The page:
ROYAL GRAMMAR SCHOOL, HIGH WYCOMBE
SPEECH DAY 1964
(I don't have a programme for this but have scanned what appears in the September 1964 Wycombiensian)
After last year’s belated event, the 1964 Speech Day was held towards the end of the Summer Term as is usual, on July 10th. The guest of honour was Dr. W. Oakeshott, M.A., the Vice-Chancellor of Oxford University and the Rector of Lincoln College.
It was an ideal day for such an event, since for once the usually inclement British weather had given way to brilliant sunshine. The principal guests inspected the proficient guard of honour to the accompaniment of the School Band, complete with pipers. Everyone adjourned then to the Queen’s Hall, where the speakers addressed many parents and Sixth Form boys. The speeches were also relayed by loudspeaker to the quadrangle, where the main and junior schools were seated.
The first to speak was Alderman R. P. Clarke, Chairman of the Board of Governors. First, he felt it was necessary to clarify the situation concerning the school swimming pool: because of a clerical error the swimming pool was omitted from the original contract for the new buildings which were completed last year. As a result of this, the cost originally estimated was found to be inadequate, and this meant a further contribution from the school of £900, though naturally only the parents of the boys not present at the school at the time of the 1960 appeal would be asked to contribute.
The Chairman thought he ought to mention that the Board had finally, if reluctantly, decided to accept the resignation of the Headmaster at the end of the next school year. He felt sure that everyone would be saddened at relinquishing the man under whose guidance the school had reached such academic heights.
The Headmaster began his report be welcoming the guest of honour not only as a distinguished academic figure but as an old personal friend. As Vice-Chancellor of the “oldest and greatest University in the world” perhaps he more than any other was in a position to measure the success of the school. He then welcomed another old friend, the Rev. A. L. Evan Hopkins, who had come to preach at the Commemoration service later in the day.
He paid tribute to the Governors the school had lost, and to Staff who were leaving. It was a sad blow to learn of the death of Mr. P. C. Raffety; he thanked Wing Commander Currall and Rear-Admiral Skelton, who were leaving the Board after valuable service, and then welcomed Mr. John Prior, Mr. C. B. Bowler and Mr. O. S. Puckle to the Governing Body.
Passing on to the Staff, he told the school that Mr. P. L. Jones, who joined the Staff in 1917, was retiring, as was Mr. A. S. Hett, who had completed twenty years on the teaching staff. Also, a great number of other masters were leaving for senior appointments and he wished them well in their new jobs.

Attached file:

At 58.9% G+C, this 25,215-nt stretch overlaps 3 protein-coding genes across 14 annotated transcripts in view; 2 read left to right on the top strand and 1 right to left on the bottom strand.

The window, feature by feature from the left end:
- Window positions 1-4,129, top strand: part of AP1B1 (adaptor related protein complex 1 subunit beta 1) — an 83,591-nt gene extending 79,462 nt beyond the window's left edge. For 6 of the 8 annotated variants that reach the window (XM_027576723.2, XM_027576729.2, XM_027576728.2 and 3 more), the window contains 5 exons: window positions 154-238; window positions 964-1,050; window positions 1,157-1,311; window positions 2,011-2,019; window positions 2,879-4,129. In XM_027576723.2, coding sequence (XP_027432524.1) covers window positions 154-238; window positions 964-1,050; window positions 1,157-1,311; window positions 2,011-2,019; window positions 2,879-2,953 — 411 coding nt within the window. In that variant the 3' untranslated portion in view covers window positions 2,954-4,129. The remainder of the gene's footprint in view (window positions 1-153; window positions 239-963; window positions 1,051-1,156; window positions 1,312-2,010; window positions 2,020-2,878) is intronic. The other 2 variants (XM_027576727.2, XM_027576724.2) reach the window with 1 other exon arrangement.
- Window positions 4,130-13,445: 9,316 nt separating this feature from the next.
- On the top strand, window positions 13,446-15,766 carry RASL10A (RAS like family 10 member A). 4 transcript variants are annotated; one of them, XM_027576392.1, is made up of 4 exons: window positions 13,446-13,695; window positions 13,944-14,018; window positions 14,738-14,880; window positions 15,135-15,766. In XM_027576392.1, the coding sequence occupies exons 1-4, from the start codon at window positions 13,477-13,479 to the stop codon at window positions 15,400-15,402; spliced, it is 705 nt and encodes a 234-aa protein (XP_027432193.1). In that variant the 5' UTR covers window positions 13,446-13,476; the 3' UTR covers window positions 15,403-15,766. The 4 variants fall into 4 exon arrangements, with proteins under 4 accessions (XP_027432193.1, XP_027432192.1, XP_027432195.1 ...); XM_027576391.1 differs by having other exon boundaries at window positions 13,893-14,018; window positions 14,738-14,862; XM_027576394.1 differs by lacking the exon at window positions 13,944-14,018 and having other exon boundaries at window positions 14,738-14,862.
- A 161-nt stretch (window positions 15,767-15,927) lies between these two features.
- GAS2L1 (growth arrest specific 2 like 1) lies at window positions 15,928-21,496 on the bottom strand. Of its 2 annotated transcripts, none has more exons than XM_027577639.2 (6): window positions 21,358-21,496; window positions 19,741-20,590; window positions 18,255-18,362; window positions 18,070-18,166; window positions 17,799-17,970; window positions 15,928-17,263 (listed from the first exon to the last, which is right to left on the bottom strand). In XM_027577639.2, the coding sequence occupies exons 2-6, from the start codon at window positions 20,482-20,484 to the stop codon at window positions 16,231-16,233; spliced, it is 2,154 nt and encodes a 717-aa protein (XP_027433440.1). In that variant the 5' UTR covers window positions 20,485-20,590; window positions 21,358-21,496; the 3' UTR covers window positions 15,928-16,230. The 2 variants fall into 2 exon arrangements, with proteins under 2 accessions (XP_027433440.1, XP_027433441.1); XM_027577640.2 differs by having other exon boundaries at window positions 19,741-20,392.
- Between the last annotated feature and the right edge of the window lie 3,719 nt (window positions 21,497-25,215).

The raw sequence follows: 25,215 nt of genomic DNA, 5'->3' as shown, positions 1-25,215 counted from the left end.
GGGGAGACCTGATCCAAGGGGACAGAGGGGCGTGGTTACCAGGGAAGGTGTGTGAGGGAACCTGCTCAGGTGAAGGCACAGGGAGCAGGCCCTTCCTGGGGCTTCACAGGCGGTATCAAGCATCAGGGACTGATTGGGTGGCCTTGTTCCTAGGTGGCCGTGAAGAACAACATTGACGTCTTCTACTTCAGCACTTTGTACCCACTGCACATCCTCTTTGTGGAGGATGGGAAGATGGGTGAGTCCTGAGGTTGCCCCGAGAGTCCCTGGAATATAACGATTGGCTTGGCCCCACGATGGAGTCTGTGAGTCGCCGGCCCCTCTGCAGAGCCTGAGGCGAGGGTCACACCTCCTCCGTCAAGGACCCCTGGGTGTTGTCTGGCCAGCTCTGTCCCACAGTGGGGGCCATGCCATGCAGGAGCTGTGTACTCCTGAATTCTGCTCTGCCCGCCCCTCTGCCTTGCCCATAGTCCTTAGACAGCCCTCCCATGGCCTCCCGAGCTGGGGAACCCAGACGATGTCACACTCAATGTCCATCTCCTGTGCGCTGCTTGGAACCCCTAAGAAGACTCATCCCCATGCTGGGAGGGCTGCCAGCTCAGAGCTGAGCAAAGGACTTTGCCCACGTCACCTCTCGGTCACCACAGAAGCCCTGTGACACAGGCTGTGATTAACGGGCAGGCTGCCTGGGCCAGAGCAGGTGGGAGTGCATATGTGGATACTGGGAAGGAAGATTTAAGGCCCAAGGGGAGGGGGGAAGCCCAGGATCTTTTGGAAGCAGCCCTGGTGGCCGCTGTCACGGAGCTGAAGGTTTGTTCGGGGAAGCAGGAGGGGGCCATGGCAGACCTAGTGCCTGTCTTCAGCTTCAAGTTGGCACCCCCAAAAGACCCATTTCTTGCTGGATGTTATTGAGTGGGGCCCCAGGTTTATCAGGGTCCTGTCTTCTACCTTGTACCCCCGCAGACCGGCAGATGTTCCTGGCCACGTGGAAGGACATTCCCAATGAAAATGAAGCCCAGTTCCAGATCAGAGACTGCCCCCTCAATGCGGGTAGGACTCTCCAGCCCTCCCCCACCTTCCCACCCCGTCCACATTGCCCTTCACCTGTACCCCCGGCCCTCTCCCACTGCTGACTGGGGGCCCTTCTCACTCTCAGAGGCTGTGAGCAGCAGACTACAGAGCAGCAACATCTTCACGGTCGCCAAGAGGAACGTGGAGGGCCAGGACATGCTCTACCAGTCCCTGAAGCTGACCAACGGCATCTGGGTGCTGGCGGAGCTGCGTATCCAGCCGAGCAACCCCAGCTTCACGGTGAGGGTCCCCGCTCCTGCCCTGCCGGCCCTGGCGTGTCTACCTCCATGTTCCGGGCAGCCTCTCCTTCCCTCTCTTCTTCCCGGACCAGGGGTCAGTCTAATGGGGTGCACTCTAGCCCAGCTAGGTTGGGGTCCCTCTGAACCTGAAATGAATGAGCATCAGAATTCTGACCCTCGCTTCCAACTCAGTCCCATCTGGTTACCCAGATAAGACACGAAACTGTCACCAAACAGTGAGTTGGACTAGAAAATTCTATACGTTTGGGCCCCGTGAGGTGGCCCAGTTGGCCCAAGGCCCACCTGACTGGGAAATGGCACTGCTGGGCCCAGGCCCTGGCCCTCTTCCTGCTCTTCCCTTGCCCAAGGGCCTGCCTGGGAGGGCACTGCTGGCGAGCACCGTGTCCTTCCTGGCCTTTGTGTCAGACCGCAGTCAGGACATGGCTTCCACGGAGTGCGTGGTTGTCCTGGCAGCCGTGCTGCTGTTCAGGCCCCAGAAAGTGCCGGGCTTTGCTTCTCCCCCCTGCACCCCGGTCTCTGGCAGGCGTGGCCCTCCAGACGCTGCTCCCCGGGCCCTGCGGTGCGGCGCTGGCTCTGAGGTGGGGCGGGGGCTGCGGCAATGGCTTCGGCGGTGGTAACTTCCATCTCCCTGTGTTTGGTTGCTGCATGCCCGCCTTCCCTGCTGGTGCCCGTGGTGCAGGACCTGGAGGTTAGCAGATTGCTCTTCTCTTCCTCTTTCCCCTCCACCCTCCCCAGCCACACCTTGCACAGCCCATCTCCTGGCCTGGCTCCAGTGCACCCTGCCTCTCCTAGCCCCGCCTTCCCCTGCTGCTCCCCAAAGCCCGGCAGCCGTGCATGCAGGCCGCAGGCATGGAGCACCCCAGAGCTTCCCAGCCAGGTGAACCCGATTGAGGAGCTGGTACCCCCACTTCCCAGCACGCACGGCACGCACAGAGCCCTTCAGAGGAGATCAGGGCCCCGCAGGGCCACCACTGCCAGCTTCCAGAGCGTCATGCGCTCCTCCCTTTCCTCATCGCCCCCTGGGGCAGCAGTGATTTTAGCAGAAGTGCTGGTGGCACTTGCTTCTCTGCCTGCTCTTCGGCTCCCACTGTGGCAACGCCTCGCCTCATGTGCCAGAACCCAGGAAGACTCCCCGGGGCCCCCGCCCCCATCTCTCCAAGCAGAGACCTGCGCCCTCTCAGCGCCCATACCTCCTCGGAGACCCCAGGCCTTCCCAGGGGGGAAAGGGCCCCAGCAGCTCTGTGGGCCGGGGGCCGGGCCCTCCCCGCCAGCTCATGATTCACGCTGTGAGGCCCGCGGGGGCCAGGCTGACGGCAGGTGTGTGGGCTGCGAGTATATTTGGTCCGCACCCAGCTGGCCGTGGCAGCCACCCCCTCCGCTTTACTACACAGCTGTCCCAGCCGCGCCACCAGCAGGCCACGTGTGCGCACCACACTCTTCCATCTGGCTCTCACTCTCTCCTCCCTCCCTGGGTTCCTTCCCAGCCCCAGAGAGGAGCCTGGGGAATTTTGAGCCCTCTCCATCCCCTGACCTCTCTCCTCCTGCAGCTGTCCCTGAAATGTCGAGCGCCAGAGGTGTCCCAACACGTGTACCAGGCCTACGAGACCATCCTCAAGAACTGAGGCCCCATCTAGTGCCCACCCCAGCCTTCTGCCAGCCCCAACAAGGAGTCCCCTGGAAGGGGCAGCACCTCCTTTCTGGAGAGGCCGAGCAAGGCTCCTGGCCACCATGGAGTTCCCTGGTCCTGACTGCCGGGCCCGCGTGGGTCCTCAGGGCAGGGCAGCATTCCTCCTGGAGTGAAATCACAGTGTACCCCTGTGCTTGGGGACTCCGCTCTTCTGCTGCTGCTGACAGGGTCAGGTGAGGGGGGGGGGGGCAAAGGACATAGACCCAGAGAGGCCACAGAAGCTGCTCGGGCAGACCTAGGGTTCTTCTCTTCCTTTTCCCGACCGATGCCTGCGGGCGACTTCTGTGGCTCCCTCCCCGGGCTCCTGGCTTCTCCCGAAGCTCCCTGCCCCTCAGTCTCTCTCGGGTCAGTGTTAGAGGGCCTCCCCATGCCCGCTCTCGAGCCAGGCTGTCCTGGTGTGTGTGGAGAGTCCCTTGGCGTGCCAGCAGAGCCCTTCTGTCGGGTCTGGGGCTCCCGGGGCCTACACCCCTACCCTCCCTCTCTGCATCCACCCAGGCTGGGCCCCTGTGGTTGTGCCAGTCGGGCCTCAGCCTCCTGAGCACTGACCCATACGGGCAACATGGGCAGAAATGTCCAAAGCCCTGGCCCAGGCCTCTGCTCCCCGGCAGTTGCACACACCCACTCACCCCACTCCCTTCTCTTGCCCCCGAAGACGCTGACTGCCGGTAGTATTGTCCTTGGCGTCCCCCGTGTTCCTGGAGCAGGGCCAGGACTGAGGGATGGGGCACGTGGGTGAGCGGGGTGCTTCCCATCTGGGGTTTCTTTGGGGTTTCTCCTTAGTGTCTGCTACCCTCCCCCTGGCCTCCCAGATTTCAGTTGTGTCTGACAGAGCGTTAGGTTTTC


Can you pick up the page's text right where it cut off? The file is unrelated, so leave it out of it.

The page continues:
The Headmaster then mentioned the solid academic achievement maintained throughout the year, which resulted in a large score of successes at “A” Level by Sixth Form boys. He praised those who had left to continue their studies at universities, and in particular the boys who had distinguished themselves by gaining Open Awards at Oxford and Cambridge.
Finally, the Headmaster touched upon a subject that is currently being discussed – the movement towards a reconstruction of secondary education. He felt it would do enormous damage, after winning a nationwide reputation for academic work of the highest order, to precipitate such changes as the age of entry, or the type of boy the school had been conditioned to accept.
After distributing the prizes, Dr. Oakeshott delivered a most pleasant and concise speech. He began by praising the excellence of turnout of the Guard of Honour and the school generally. He then discussed the question of leadership, asking boys to remember to examine their own decisions, to seek within themselves when things go wrong, and to understand the motives of the people they are dealing with.
To wind up the main proceedings a vote of thanks was proposed by Alderman Mrs. C. L. Lovelock-Jones. Parents and boys then dispersed for tea, watched a demonstration by the C.C.F., and visited the exhibitions staged by school societies throughout the school.
At 6.00 p.m. the Commemoration service was held in the parish church, where the sermon was preached by the Rev. A. L. Evan Hopkins. A similar service was also held in the Roman Catholic Church.